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The season of Advent is upon us and as we wait in joyful hope to receive Jesus as if he is coming to us for the first time. Advent is expectant waiting, hopeful anticipation and joyful preparation to commemorate the birth of Jesus, welcoming God into our lives and readying ourselves for Christ’s second coming. We are reminded during this season that there is joy in waiting. This Advent, add some meaning to your waiting by committing to extra time in prayer, being patient with your family, speaking kindly to strangers, going to church and to sharing hope with those who need it most. We’ve outlined some traditions you can share with your family as you prepare your hearts for Jesus’ coming.

Advent wreath

One of the most popular ways to celebrate Advent is with an Advent wreath. Four candles (three purple and one pink) are used to countdown the weeks until Christmas. Each Sunday of Advent one of the candles is lit and special prayers are said. Each Sunday of Advent has a particular theme leading up to the birth of Christ.

Advent calendar

Another popular way to celebrate the Advent season, especially popular with children, is the Advent calendar. Counting down the days to Christmas helps children to anticipate patiently and to focus on waiting for the baby Jesus to be born. You can purchase one, or make one as a fun craft time for kids. Or what about a reverse Advent calendar? Every day give away a canned good or special treat into basket each day of Advent and then donate it to a local food cupboard.

Nativity scene

Nativity sets are a classic tradition and are great to display during the Advent season. To make the display especially poignant, wait until Christmas Eve to place the Baby Jesus into the scene. The Vatican has a tradition of the Holy Father blessing the Baby Jesus from family nativity scenes, called Bambinelli Sunday. This takes place on the third Sunday of Advent—Gaudete Sunday. Perhaps you could ask your parish priest to bless your Baby Jesus figure!

Jesse Tree

If you have kids, the Jesse Tree (named after the father of King David, the ancestor of Jesus, as mentioned in Isaiah 11) is a fun biblical activity during the Advent season which prepares for the birth of Christ and his mission. It’s fun for kids and great catechesis. It goes through the ancestry of Jesus and how all of his ancestors played a role in salvation history. The tree created can then be used as a holiday decoration.


Good deeds and generosity have always been an important part of preparation for Christmas. Advent is a great time to practice spiritual and corporal acts of mercy such as Christmas gifts for disadvantaged children, volunteering at a nursing home or soup kitchen, visiting the sick in a hospital, or simply inviting people into your home who may have no friends or family of their own to celebrate the holidays with. If you can’t find something to be a part of in your parish or local community, be an organizer for a cause you’re passionate about and get others involved.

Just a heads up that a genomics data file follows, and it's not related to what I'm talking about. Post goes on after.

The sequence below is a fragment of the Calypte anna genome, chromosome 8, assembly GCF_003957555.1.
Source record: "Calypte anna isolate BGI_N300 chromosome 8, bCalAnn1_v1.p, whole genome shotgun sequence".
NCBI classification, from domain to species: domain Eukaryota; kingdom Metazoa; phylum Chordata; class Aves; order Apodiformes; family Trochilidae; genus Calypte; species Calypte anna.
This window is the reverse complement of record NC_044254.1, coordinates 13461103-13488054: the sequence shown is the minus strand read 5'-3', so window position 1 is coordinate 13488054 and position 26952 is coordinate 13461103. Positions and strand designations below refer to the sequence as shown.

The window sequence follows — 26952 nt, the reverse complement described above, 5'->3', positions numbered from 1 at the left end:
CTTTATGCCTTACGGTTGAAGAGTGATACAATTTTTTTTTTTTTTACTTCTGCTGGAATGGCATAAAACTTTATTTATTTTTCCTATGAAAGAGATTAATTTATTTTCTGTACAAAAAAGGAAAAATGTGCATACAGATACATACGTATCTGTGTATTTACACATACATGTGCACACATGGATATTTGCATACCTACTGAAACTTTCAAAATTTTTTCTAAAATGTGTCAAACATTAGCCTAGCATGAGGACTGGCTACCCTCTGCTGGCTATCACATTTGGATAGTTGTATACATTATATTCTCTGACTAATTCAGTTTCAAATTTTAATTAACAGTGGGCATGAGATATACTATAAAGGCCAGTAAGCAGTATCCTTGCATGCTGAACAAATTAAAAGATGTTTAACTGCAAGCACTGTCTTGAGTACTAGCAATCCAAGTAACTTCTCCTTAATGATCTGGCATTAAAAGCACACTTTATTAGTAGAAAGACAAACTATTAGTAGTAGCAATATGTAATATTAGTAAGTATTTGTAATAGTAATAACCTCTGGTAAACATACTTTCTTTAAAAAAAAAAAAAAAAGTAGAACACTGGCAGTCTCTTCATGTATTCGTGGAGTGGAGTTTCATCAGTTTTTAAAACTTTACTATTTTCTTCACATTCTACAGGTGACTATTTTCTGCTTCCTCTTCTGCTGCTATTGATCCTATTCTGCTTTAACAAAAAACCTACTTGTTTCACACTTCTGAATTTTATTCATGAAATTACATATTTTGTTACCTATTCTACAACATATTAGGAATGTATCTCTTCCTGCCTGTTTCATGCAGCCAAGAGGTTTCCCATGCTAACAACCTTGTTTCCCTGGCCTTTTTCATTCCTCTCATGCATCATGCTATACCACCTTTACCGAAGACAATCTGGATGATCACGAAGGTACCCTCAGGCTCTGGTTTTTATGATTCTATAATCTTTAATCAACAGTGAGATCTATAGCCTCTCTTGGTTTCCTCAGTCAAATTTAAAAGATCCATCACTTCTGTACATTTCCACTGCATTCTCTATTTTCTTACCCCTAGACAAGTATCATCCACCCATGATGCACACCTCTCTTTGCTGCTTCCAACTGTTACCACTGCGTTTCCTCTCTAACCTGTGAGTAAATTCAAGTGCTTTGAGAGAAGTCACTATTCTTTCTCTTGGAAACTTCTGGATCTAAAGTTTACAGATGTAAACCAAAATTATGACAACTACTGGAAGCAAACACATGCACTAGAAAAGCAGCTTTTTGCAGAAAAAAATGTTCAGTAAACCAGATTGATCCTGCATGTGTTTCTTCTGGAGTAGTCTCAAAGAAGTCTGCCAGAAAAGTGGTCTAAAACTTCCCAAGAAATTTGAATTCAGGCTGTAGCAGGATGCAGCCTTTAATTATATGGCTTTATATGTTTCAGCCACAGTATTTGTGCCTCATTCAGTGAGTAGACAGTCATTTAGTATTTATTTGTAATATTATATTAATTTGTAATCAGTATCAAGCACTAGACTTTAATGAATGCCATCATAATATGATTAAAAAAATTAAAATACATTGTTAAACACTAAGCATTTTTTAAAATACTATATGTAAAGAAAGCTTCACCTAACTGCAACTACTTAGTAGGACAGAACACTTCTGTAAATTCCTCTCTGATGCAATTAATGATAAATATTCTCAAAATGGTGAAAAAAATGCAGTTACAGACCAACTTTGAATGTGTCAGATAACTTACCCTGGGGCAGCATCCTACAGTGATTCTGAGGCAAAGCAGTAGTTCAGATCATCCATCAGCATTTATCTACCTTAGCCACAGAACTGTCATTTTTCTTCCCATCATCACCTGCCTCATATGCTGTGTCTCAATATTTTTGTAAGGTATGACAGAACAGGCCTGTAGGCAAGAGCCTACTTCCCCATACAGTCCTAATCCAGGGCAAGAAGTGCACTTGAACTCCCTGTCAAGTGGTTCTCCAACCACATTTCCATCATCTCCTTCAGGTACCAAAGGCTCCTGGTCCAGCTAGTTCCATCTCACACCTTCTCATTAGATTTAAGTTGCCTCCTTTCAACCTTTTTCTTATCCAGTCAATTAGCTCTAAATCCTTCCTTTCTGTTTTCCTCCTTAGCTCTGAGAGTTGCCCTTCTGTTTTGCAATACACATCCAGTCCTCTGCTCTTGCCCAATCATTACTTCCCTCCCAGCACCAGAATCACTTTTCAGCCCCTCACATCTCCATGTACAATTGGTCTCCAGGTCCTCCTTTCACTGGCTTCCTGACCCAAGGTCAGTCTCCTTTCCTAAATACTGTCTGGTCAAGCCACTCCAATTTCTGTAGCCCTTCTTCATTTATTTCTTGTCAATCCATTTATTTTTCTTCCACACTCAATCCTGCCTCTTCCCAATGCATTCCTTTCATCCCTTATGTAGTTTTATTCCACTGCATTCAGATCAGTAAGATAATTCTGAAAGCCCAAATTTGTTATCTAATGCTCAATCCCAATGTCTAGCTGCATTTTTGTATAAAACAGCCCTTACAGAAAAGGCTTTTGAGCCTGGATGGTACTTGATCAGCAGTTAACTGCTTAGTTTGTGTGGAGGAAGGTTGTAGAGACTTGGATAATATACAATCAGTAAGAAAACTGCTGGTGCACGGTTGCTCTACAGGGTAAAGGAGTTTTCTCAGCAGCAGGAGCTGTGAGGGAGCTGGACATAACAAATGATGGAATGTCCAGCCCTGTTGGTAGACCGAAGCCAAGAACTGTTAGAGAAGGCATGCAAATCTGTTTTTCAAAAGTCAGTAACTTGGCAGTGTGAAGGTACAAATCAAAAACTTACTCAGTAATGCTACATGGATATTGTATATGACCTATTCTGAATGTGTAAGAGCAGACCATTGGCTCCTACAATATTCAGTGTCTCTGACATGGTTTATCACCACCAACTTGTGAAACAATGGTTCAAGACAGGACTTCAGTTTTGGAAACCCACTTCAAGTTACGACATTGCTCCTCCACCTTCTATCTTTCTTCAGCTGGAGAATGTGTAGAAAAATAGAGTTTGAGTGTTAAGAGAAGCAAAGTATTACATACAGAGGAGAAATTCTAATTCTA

Advent Saint Feast Days

Celebrate the saints of the Advent & Christmas season. In addition to St. Andrew’s feast day on November 30th—the Advent kickoff— there are other saints with feast days during Advent that have special cultural traditions associated with them. St. Nicholas Day is on December 6th, the Feast of the Immaculate Conception (a Holy Day of Obligation) is December 8th, Our Lady of Guadalupe Feast Day is December 12th, and St. Lucy’s feast day is December 13th.

Christmas book basket

Gather all your storybooks that are Christmas related and set them out in the living room in a pretty basket to remind you to read the beautiful story of Christmas over and over and over.

“Moving” toward the nativity

Make your manger travel during Advent. Set the shepherds and angels and the cow on the manger table. Then place Mary and Joseph on a window sill near by and the wise men and their camel far behind them. Every Sunday, move all of them a bit closer to the manger. Baby Jesus stays hidden from sight until Dec 25th, of course. It is a fun way to keep the Advent spirit “moving” towards the Nativity.

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